Planning to Succeed Using NIMS in Your Daily Operations


CarolinaFireJournal - By Joe Mancos and Scot Brooks
By Joe Mancos and Scot Brooks
10/26/2015 -

“Is your organization NIMS compliant?” We as managers hear that question from time to time. Most of the time we hear “Yes, we meet the federal requirements” as the answer. Does this mean all employees have had the mandatory online classes, or does it mean that your crews can effectively use the concepts of NIMS?  In the past several years we have seen many examples of how the National Incident Management System (NIMS) works in resource management and communication in major incidents. The question for this discussion is, “Can using the concepts of NIMS in our daily operations make our department more proficient?”

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When many public safety personnel think of NIMS they probably think of one of two things; major incidents, boring hours of training and learning how to use forms they will not use in their daily lives. This seems to be the norm in many departments, but believe it or not, you are probably already using the NIMS concepts in everyday tasks. The practices and concepts are not just for big incidents but will not only streamline your daily operations, but also get your troops and managers ready for the next big incident. Make the process the norm and learn to speak the language, so when they do see it used on “the big one,” it’s not new to them.

Common Terminology:

Unity of Command and Chain of Command: In everyday operations just like in a major incident or event, everyone answers to someone.

Span of Control: How many people can one supervisor effectively manage?  On every call or every shift it is important to maintain an effective span of control because safety and accountability have top priority. Studies and experience have shown that the span of control for a supervisor falls within a range of three to seven. Do you have enough company level officers to cover the Span of Control for your department?

Resource Management: Not a new concept at all in fire and EMS, but a good company officer, chief or incident commander will know how many resources they have available/deployed and the status at any given time during a shift or incident.

Single Resources: Often the most common way of using initial resources on an incident. In everyday life this would be an ambulance, engine, truck company, battalion chief, EMS supervisor or rescue.

Task Forces: Any combination and number of single resources — within span-of-control limits — assembled for a particular tactical need. Task Forces can be a mix of different kinds of resources, or the same kind but different types of resources.

Strike Teams: Consist of resources that are of the same type. Strike Teams are a good way to organize multiple single resources that share the same characteristics. A good example would be an Ambulance Strike Team at a Mass Casualty or even having one ready at a Mass Gathering Event.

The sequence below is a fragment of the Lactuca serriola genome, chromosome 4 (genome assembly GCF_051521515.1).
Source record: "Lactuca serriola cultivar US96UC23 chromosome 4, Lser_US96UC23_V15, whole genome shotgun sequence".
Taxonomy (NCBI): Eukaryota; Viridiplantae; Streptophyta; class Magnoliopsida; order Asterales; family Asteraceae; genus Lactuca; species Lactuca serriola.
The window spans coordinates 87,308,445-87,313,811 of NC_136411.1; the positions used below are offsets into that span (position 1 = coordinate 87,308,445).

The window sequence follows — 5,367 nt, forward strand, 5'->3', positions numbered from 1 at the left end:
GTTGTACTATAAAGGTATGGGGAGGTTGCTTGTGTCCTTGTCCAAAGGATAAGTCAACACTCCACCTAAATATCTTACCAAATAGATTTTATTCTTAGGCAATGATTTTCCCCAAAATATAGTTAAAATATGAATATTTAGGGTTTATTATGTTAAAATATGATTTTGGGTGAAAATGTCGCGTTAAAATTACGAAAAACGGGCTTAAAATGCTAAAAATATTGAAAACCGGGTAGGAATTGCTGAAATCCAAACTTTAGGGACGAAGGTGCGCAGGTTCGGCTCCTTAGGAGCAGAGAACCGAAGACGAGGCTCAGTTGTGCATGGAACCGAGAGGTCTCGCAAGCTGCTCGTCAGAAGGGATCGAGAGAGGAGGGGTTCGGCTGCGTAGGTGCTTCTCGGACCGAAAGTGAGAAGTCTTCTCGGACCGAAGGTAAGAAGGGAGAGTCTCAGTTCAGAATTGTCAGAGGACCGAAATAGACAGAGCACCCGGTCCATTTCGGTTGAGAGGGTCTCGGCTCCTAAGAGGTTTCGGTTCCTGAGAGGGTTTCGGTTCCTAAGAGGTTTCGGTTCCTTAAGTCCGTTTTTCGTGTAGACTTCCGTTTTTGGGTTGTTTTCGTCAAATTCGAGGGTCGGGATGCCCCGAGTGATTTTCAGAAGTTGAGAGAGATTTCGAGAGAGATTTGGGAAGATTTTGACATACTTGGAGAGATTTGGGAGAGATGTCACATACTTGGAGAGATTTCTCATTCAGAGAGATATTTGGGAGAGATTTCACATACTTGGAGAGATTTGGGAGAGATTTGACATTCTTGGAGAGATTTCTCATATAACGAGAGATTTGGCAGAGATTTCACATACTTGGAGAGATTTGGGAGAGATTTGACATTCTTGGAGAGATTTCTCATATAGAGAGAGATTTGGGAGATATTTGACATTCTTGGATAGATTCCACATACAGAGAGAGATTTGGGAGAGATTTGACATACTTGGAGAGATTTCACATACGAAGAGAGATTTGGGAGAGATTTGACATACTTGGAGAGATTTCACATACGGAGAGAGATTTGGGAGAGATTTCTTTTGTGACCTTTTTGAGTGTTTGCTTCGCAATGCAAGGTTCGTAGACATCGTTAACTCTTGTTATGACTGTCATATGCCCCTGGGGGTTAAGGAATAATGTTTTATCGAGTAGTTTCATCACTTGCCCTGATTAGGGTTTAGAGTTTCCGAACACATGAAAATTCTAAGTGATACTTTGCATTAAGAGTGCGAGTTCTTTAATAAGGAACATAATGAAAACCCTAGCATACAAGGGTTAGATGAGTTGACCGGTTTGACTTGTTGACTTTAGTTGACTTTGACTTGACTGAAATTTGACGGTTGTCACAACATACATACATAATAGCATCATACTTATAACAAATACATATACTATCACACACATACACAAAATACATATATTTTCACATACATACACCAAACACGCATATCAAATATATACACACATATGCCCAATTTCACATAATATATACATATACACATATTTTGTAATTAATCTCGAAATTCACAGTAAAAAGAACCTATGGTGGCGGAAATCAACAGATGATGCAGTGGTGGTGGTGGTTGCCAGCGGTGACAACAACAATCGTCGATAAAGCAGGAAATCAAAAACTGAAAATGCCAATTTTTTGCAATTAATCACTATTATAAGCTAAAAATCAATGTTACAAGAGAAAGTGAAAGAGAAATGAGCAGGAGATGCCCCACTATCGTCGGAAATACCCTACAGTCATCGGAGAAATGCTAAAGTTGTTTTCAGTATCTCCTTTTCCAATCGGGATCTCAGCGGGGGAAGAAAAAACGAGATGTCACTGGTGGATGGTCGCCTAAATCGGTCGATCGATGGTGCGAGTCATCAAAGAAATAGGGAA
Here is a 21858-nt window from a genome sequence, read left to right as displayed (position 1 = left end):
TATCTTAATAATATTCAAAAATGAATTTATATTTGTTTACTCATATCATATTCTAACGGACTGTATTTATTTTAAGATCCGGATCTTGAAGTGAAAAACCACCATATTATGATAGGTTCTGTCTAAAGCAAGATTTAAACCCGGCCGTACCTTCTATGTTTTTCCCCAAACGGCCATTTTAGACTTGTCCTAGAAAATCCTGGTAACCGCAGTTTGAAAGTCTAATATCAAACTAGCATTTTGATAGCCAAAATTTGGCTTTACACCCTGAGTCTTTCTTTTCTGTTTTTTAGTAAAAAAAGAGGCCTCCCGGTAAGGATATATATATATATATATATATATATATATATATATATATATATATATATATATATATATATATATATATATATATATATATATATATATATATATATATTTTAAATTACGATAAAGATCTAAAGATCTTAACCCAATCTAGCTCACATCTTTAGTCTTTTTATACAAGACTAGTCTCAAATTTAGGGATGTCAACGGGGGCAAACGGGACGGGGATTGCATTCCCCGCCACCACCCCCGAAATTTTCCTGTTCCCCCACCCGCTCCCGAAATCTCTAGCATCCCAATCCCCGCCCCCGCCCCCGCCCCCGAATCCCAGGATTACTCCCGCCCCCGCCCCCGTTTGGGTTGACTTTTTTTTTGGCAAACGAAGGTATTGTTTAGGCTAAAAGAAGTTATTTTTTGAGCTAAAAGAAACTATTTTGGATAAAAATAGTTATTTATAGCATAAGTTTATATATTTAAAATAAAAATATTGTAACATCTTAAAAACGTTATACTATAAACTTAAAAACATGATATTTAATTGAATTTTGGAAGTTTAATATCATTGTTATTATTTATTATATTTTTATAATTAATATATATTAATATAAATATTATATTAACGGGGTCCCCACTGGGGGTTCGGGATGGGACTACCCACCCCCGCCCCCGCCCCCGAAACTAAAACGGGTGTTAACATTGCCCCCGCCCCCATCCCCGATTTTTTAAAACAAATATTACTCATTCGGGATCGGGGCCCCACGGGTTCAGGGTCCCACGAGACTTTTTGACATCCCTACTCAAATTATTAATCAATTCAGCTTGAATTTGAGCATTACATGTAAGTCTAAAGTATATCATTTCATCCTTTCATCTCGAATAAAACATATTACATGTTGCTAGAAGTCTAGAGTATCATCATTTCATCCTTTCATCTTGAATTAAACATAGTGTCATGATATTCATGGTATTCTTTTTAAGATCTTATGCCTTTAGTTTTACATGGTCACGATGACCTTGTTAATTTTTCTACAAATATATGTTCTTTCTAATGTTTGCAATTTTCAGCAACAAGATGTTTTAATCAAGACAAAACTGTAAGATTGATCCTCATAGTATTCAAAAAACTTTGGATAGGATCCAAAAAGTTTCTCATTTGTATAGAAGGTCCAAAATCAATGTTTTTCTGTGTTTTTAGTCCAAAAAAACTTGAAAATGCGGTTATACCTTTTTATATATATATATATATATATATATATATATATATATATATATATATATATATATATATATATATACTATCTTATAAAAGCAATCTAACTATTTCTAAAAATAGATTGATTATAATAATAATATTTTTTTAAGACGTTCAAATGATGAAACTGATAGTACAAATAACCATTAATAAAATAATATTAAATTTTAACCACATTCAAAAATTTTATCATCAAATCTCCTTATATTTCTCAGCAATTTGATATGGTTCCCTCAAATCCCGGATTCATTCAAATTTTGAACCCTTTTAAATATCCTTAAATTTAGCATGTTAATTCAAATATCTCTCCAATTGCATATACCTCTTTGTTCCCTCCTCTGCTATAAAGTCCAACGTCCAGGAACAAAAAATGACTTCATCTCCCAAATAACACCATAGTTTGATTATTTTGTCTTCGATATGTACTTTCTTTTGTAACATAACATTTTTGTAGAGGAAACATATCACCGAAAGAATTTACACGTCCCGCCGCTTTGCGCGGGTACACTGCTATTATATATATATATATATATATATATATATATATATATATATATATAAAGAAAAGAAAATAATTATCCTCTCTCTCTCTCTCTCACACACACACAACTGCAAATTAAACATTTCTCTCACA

Incident Action Plan (IAP): Documents incident or event goals, operational period objectives, and the response strategy defined by Incident Command.

Implementing NIMS
with Planned Events

Think of a large scale incident or event in your experience that didn’t go so well. One in which there was scene confusion, major safety issues, and lack of direction/objectives, span of control or unity of command problems. Unfortunately, most responders with a few years of experience can recall at least one. The incident may have even been run by a very competent leader, but somehow things didn’t quite go as planned. Now try to remember a call you have been on that things went very well. A scene or event that was very organized and communications went very well. Comments were probably made about how good that chief or officer manages a large scene. “Big Secret” — it may not be the incident commander; it might be the incident commander had a system!

Begin local NIMS implementation on things that you control such as pre-planned events like sporting events, street fairs, concerts, etc. All of these functions have key information that needs to be shared with responders and organizers. You may be surprised by the efficiency that you achieve by doing the right things. Exercises and drills are other great times to try implementing subtle yet important change in your organization. Completing an IAP for planned events and exercises can get your staff acclimated to competing the forms that in turn, makes sure that the important tasks are handled. Think of the IAP, not only as the plan, but a “to do list.” Listed below are a few of the ICS forms that will help get you started when planning a successful event or scene response.

Incident Briefing ICS 201

Get in the habit of at least doing an ICS 201 on moderate sized or out of the ordinary incident scenes. This form provides staff with the basic information of the event, and also serves as documentation of the initial response to an incident.

Incident Objectives ICS 202

Everyone on the incident needs to understand exactly what the objectives are for this operational period. Objectives should spell out the steps for managing the response and should be “SMART.”

Specific, Measurable, Action-oriented, Realistic, Time-sensitive

Organization Assignment
List ICS 203

Add a 203 if you have multiple divisions/branches/groups, etc. Great on multi-agency/multi-jurisdictional response so that everyone knows who is responsible for each function or geographical location.

Field Assignment ICS 204